Tuesday, July 22, 2014


Summer is wrapping up and you want to give the kids a bit of culture, maybe a trip to a museum. Hard to sell? A new exhibit at the Birmingham Museum of Art (through September 21, 2014), is titled, Lethal Beauty: Samurai Weapons and Armor. No need to mention museums…yet. Just leave a novel or two about these warriors in traditional Japan lying around. Take it from there.

HEART OF A SAMURAI by Margi Preus, Abrams, 2010

Every author has a story in her heart that just begs to be told. Some carry that story for years before it bursts forth on the page. Author Margi Preus stumbled across this story of “a courageous boy who nurtured friendship and understanding between two previously antagonistic countries.” She traveled to the boy’s hometown, hardly a trek next door, and her journey resulted in introducing the young reader, maybe even a reluctant reader boy, to Manjiro.

While his four companions whine and complain and make the harrowing experiences of their 1841shipwreck personal, Manjiro looks for a way to survive. He tries to make the situation better for everyone, but when he reveals during their long, lonely vigil, scanning the horizon for a rescue ship, that his ambition is to be a samurai, they laugh, knowing full well that he was not born to be one. They are finally rescued by an American whaler. Another adventure begins as Manjiro learns a new language, new laws, and sometimes the confusing customs of America, a foreign land inhabited, as his friends believe, by devils that will gobble them up. Manjiro realizes upon his return to Japan that everyone in his country believes that about Americans. Japan had been isolated for 250 years. The Japanese people had no way of knowing anything about America.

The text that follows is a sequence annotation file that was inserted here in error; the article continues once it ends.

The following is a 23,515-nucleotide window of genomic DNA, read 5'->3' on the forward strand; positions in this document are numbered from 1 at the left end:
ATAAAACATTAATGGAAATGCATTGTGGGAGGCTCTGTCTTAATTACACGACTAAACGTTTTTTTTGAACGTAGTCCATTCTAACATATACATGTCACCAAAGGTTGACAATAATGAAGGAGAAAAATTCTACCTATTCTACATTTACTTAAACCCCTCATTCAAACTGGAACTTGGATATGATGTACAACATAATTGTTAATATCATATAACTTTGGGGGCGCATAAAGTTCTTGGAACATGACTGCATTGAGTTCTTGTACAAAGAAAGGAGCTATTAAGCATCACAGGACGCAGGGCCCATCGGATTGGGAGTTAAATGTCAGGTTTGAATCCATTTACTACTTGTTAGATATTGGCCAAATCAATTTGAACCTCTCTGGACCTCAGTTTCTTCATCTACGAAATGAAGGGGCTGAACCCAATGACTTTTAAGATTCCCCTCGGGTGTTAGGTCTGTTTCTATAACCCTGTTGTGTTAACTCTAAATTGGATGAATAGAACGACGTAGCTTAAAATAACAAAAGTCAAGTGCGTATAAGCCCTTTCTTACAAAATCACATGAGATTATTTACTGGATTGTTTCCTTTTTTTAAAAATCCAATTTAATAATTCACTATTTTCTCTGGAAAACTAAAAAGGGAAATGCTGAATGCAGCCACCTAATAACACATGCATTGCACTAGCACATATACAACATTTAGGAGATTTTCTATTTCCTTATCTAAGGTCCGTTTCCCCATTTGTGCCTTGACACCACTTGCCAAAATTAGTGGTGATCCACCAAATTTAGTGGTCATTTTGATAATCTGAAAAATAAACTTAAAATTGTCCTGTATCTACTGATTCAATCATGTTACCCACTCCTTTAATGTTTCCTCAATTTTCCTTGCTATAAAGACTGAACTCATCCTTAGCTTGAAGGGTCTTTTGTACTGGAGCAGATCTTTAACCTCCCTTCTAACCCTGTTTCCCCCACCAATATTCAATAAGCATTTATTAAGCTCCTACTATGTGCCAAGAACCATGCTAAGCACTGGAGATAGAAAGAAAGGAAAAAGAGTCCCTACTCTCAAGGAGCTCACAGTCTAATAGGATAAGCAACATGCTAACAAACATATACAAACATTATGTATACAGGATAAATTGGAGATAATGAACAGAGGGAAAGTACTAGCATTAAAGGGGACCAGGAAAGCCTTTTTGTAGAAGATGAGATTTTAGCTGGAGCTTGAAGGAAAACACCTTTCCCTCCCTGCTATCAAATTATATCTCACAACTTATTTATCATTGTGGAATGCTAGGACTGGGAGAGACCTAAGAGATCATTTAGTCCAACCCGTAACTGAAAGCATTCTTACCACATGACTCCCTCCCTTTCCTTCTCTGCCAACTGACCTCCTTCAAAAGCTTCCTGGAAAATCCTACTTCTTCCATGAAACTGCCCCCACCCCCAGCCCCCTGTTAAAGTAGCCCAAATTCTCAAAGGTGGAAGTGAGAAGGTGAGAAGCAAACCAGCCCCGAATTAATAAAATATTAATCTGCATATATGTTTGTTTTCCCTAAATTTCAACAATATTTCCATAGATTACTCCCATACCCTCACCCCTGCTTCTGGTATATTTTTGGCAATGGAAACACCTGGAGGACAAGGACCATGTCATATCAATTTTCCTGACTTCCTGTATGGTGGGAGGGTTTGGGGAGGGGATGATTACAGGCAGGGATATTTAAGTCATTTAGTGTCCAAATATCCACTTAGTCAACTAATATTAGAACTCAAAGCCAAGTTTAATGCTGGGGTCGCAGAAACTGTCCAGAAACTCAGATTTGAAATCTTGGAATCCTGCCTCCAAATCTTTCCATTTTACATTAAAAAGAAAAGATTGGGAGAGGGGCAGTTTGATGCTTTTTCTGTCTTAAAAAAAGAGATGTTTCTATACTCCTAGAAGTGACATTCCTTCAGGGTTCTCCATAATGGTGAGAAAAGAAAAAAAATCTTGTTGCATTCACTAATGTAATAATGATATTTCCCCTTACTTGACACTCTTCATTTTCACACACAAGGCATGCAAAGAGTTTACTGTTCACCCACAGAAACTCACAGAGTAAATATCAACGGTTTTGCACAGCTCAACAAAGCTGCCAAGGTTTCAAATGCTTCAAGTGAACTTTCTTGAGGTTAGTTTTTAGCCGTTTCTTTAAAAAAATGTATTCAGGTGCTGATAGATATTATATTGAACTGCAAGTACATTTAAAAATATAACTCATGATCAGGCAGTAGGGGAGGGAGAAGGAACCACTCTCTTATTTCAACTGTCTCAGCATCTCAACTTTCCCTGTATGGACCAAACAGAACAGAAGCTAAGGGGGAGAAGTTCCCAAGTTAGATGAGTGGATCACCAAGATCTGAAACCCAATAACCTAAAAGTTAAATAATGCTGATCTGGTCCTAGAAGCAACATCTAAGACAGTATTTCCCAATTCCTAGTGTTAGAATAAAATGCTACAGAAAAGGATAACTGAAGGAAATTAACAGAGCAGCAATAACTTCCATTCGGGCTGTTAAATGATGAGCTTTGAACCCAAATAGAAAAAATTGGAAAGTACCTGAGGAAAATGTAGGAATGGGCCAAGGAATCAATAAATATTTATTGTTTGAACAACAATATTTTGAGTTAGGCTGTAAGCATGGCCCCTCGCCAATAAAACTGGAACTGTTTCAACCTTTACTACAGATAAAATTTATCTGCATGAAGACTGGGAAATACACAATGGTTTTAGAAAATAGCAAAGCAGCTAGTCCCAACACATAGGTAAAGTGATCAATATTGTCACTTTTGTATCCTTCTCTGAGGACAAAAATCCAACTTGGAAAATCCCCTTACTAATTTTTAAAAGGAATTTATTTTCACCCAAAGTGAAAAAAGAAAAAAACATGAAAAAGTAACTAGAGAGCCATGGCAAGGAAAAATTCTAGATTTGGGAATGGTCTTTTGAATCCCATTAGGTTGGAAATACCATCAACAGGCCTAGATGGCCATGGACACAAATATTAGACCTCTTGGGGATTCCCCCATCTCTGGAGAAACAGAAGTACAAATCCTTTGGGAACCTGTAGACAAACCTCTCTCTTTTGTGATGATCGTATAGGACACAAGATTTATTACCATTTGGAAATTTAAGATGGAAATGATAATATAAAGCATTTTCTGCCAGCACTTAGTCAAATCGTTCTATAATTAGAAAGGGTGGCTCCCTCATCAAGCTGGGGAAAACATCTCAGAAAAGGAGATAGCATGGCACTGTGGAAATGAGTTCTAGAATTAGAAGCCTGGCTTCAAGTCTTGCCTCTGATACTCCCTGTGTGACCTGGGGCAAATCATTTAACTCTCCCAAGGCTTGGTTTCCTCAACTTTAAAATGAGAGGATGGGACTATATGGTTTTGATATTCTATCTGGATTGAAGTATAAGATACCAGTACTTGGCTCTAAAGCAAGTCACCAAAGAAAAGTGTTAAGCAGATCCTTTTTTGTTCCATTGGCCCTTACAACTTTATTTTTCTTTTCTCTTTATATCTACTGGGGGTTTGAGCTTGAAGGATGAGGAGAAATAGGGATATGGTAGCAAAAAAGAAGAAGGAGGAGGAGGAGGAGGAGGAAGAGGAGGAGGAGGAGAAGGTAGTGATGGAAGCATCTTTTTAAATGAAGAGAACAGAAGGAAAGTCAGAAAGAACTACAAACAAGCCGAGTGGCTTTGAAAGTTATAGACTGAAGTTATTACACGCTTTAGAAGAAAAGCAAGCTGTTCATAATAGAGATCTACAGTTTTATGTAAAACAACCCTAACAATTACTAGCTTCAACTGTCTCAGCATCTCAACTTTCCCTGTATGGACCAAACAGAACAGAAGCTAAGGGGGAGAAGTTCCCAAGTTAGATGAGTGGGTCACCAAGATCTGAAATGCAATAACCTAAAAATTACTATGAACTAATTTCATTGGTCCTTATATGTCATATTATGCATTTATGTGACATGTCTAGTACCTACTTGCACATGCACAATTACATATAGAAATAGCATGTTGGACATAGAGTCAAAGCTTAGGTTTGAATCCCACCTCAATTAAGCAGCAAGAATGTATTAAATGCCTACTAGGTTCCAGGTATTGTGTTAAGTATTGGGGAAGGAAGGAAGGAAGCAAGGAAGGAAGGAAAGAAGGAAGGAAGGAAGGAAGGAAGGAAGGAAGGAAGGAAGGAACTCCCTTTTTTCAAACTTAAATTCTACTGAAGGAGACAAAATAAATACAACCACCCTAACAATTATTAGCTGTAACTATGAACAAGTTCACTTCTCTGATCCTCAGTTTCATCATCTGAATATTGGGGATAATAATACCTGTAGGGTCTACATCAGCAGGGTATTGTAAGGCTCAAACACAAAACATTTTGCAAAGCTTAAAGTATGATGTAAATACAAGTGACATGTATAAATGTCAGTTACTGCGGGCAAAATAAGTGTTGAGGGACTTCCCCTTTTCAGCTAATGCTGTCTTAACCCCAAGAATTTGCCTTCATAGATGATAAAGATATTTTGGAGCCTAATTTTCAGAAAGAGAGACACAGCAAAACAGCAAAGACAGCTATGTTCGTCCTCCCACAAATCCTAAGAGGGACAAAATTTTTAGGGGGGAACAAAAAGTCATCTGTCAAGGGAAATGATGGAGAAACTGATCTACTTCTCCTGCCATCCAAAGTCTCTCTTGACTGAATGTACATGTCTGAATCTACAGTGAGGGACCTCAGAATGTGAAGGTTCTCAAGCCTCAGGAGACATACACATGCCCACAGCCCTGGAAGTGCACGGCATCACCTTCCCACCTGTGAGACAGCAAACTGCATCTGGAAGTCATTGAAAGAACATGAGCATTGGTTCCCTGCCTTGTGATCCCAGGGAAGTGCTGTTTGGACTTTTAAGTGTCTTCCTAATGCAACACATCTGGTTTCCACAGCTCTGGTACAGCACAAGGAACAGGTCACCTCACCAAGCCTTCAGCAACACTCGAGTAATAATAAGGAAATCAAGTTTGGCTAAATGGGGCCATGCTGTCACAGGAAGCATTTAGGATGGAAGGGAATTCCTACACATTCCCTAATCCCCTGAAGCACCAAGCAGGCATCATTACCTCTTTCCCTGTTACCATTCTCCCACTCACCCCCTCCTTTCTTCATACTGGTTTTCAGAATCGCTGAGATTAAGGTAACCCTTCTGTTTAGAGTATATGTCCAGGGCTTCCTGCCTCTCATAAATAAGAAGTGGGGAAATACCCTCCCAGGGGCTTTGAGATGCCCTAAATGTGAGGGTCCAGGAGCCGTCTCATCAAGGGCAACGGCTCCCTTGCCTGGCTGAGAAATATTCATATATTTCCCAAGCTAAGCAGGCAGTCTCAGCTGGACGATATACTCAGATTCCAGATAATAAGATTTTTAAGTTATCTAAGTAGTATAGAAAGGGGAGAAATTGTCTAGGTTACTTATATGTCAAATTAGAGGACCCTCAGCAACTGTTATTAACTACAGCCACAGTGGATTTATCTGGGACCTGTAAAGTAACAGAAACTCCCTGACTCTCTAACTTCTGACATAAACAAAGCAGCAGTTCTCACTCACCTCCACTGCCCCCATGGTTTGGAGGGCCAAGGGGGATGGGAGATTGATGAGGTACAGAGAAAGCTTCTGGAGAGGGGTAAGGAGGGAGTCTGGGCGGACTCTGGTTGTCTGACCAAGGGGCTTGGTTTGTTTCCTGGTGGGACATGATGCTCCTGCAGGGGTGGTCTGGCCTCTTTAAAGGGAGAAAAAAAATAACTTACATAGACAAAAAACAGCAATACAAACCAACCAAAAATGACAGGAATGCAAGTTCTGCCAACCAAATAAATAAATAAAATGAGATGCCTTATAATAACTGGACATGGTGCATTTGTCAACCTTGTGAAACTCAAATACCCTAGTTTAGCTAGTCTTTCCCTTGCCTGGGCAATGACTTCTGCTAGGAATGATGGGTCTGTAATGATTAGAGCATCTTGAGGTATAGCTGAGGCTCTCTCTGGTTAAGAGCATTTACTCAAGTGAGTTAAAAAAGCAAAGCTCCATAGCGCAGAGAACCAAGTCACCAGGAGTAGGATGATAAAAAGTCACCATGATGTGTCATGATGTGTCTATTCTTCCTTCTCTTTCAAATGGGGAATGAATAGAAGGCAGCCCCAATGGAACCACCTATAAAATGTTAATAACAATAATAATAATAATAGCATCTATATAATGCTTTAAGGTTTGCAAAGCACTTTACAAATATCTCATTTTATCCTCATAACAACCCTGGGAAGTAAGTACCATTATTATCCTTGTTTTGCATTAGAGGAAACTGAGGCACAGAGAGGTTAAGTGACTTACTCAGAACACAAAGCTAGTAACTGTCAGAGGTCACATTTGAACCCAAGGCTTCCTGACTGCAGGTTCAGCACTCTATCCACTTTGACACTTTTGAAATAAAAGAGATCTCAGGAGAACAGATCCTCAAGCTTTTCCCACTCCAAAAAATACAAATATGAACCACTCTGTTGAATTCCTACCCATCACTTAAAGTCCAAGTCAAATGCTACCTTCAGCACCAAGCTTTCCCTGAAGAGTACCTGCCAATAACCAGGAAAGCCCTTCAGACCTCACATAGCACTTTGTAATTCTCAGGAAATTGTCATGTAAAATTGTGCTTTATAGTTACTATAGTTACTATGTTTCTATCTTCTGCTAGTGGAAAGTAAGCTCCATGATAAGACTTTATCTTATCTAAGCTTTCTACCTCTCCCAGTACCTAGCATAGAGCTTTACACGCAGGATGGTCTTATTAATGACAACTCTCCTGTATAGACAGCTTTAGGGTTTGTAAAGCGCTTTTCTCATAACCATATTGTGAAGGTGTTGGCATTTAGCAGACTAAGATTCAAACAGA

Admiral Perry arrives and insists the Japanese open their ports to him. Manjiro is able to translate. Although he does not speak directly with the Americans, he does advise the shogun.  

Manjiro is a fine role model for boys of any century. In his longing, he brings the samurai code to life and makes it his. Spoiler alert: He is made a samurai by the shogun. “Unprecedented for a person not born of a samurai family and of such low rank to be elevated to such status.” 

In the epilogue, we learn that Manjiro wrote the first English book for Japanese people, A Shortcut to English Conversation, started the whaling industry in Japan and joined the first Japanese Embassy to the United States as an interpreter. Believed to be the first Japanese person to set foot in America, he has been called “the boy who discovered America.”

The book is enriched by a number of illustrations, including pencil drawings by Manjiro who became known as John Mung.

I plan to share a couple more samurai books. Circle a date for that museum trip.



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